Nutrition in Early Support for Infants and Toddlers (ESIT) • Project completed by Deonna Nutrition in Early Support for Infants and Toddlers (ESIT) • Project completed by Deonna Hughes, MS, RD, CD while a LEND nutrition trainee at the Center on Human Development and Disability at UW • Ask me about LEND = Leadership Education in Neurodevelopmental and Related Disabilities

Survey of Early Intervention Centers on Available Nutrition Services Deonna Hughes MS RD CD Survey of Early Intervention Centers on Available Nutrition Services Deonna Hughes MS RD CD LEND Nutrition Trainee

Objective of Survey • Evaluate level of involvement and impact of RDs at ESIT Objective of Survey • Evaluate level of involvement and impact of RDs at ESIT programs and NDCs of WA State • For those who employ/consult RD: – logistics of employing/consulting with the RD – amount of RD contribution – approach to providing nutrition services and feeding therapy • For those who do not employ/consult RD: – challenges and barriers

Goal • Offer nutrition services by a RD to all children at nutrition risk Goal • Offer nutrition services by a RD to all children at nutrition risk served by ESIT and NDCs Statistics • 2009/10 National Survey of Children with Special Health Care Needs – 15. 1% of children ages 0 -17 years old have a SHCN – 15% of children in WA have a SHCN

2009/10 Washington CSHNC http: //www. childhealthdata. org/learn/NS-CSHCN 2009/10 Washington CSHNC http: //www. childhealthdata. org/learn/NS-CSHCN

Nutrition Risks for Children 0 -5 years with SHCN in WA • A survey Nutrition Risks for Children 0 -5 years with SHCN in WA • A survey of children <3 years old in EI programs found 79% to 90% had one or more nutrition risk factors (1) • In Washington State – 15 % of 0 -17 years olds have a SHCN 8% of 0 -5 year olds have a SHCN - Based on reference estimate this means 34, 105 -38, 854 children 0 -5 years of age may have a nutrition risk factor (2) 1. Bayerl CT, Ries JD, Bettencourt MF, Fisher P. Nutrition issues of children in early intervention programs: primary care team approach. Semin Pediatr Gastroenterol Nutr. 1993; 4: 11 -15 2. 2009/2010 National Survey of Children with Special Health Care Needs http: //www. childhealthdata. org/learn/NS-CSHCN.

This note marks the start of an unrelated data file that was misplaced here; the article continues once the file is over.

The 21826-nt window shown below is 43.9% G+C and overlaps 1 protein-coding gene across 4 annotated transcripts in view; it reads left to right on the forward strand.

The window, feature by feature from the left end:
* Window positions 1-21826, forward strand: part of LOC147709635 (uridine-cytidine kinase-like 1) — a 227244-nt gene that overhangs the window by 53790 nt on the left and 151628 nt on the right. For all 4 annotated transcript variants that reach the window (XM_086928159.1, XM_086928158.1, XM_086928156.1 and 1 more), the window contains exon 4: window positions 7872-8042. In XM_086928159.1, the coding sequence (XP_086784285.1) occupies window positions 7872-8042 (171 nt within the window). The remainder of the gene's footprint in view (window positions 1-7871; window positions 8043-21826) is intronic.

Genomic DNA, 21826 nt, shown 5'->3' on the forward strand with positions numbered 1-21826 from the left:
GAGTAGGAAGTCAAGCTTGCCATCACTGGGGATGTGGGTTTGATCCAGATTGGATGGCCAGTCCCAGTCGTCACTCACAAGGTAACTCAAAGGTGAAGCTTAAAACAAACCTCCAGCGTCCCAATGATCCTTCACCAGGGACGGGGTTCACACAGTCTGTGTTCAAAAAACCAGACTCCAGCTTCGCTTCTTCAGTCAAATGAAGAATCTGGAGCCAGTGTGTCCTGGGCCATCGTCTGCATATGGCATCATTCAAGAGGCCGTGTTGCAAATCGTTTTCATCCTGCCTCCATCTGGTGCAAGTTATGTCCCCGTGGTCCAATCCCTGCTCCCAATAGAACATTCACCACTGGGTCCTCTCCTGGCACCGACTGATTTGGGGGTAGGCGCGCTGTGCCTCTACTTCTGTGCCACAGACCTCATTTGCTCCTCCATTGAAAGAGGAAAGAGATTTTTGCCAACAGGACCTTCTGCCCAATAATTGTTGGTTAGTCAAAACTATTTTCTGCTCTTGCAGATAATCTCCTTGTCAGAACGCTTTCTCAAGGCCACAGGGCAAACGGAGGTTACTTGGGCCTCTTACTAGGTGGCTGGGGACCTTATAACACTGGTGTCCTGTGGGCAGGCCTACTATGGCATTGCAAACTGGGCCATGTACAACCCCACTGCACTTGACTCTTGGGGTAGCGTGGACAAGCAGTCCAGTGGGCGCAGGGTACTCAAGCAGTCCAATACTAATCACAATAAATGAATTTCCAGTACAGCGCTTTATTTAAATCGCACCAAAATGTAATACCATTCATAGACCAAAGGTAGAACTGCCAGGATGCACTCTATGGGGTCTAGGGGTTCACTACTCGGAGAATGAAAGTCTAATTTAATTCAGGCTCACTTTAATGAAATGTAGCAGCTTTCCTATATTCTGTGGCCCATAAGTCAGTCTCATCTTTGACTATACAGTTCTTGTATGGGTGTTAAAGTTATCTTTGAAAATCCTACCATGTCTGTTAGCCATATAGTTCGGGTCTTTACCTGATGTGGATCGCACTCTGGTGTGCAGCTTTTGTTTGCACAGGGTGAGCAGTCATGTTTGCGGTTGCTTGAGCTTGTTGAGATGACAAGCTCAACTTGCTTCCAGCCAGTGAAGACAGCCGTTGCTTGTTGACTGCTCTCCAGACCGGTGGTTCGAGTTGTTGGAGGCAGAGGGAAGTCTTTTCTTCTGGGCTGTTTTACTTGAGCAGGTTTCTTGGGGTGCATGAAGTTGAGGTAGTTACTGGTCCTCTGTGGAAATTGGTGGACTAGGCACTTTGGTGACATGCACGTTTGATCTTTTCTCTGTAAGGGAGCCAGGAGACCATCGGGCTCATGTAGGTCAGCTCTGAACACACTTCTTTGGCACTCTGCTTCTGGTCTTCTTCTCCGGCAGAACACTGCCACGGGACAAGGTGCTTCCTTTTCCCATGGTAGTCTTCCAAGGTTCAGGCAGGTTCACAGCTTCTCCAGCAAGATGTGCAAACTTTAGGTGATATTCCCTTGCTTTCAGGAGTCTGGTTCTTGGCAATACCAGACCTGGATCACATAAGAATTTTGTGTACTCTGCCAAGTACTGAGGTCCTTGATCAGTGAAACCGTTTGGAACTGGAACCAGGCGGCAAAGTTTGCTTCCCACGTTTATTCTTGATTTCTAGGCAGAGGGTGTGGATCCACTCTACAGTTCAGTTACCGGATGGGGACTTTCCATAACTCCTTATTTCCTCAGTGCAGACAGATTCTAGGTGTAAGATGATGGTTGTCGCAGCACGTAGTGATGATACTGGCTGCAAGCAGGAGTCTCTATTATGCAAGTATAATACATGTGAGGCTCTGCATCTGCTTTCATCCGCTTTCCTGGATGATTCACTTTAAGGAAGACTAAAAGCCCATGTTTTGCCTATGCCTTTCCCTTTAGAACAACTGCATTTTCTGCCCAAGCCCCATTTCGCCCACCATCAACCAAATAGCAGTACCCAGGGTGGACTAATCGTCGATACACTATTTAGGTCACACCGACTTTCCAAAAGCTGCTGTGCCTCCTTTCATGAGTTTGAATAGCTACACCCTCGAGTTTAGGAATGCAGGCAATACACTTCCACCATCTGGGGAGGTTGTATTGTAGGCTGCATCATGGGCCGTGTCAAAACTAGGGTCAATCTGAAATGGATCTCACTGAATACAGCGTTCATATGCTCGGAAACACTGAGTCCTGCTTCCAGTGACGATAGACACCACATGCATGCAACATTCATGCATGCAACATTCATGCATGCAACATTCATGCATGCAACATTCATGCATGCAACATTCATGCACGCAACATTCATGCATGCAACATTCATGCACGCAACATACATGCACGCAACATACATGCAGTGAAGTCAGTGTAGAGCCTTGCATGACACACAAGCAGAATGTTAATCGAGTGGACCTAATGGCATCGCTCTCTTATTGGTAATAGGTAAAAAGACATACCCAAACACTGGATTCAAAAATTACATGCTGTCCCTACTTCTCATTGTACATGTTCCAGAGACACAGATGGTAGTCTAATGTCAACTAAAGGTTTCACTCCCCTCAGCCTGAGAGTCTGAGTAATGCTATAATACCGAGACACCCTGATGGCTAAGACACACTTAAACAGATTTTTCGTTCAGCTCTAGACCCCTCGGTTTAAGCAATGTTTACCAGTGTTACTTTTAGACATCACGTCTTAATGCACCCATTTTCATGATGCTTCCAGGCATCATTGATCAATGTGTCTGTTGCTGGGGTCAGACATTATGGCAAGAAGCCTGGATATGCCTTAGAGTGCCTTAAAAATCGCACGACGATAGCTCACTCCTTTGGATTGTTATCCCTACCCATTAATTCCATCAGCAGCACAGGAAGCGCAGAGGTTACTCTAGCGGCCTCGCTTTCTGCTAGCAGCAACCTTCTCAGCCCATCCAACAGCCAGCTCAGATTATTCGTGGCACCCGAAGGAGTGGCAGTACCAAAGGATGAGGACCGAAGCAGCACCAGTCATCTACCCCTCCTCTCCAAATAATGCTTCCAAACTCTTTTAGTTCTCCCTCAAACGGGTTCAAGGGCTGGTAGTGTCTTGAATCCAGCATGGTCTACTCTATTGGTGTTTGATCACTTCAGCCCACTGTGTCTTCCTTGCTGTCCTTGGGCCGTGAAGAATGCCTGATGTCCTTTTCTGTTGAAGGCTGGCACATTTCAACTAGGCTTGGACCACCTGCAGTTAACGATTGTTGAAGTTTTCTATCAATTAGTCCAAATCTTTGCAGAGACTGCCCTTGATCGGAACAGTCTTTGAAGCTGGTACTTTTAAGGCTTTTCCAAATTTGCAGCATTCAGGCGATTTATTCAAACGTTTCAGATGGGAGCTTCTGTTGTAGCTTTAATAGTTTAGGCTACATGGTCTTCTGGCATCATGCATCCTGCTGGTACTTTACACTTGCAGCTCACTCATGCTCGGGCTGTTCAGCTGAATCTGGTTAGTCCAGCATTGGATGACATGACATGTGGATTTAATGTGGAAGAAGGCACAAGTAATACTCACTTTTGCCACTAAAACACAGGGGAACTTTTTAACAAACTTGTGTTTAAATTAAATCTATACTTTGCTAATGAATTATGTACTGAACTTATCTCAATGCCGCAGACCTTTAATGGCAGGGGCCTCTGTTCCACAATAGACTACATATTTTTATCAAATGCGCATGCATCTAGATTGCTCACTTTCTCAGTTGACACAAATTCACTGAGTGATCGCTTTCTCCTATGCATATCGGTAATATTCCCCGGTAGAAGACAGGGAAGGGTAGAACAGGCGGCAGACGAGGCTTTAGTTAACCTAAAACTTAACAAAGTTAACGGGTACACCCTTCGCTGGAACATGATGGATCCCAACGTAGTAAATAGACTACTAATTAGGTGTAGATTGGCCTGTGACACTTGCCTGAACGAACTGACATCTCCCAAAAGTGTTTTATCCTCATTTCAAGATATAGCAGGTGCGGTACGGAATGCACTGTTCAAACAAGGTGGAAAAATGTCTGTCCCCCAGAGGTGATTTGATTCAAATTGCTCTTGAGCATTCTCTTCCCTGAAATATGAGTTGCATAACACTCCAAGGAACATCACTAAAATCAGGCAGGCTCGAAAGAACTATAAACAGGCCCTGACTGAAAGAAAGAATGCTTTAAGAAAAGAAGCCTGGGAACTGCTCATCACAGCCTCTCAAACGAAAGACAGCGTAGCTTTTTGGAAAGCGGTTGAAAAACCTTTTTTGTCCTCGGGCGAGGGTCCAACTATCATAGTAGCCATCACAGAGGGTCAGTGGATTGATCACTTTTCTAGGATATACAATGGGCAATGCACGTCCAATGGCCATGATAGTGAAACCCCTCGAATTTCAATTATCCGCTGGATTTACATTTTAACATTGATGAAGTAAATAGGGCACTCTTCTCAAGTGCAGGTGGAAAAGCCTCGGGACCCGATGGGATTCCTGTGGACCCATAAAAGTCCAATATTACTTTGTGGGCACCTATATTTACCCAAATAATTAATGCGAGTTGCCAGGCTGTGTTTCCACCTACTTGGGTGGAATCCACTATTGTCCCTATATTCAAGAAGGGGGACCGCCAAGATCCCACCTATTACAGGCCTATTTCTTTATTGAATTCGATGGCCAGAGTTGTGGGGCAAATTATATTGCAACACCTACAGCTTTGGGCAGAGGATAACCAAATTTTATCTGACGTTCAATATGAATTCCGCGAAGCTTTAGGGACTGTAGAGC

Why are these children at higher risk for nutrition concerns? • Altered growth – Why are these children at higher risk for nutrition concerns? • Altered growth – short stature, growth retardation • Increased or decreased energy needs due to medical condition, limited mobility • Over/Under weight and failure to grow • Inadequate nutrient intake – may be related to feeding difficulties including oral motor difficulties; self-feeding delays; behavioral issues; disrupted parent-child feeding interactions; anorexia; or increased needs Continued on next slide

Why are these children at higher risk for nutrition concerns? • • • Bowel Why are these children at higher risk for nutrition concerns? • • • Bowel management issues Medication-nutrient interactions Special diets, e. g. renal, diabetic, PKU Dental issues impacting feeding/diet Use of complementary and alternative medicine (CAM) including supplements alternative diets/megavitamins Van Riper C. Position of the American Dietetic Association: Providing nutrition services for people with developmental disabilities and special health care needs. J Am Diet Assoc. 2010; 110: 296 -307

Survey • Created in collaboration with RDs at CHDD • Online survey • Max. Survey • Created in collaboration with RDs at CHDD • Online survey • Max. of 21 Qs for programs w/RD, max. of 10 for those w/o • Contacted all ESIT Local Lead Agencies (n = 35) for local contacts (school districts, EI centers, etc. ) • Contacted all 15 NDCs – Some are a part of ESIT system

N = 39 Results N = 39 Results

Average # of clients served/year • All respondents: range of 3 to 3, 000, Average # of clients served/year • All respondents: range of 3 to 3, 000, median = 90 • Those that have RD (n=9): range of 22 to 3, 000, median = 341 • Those that do not have RD (n=30): range 3 to 1160, median = 50

Results from those that do have RD… Results from those that do have RD…

Other: family scholarships Other: family scholarships

Other: team recommendation, physician request, ARNP Other: team recommendation, physician request, ARNP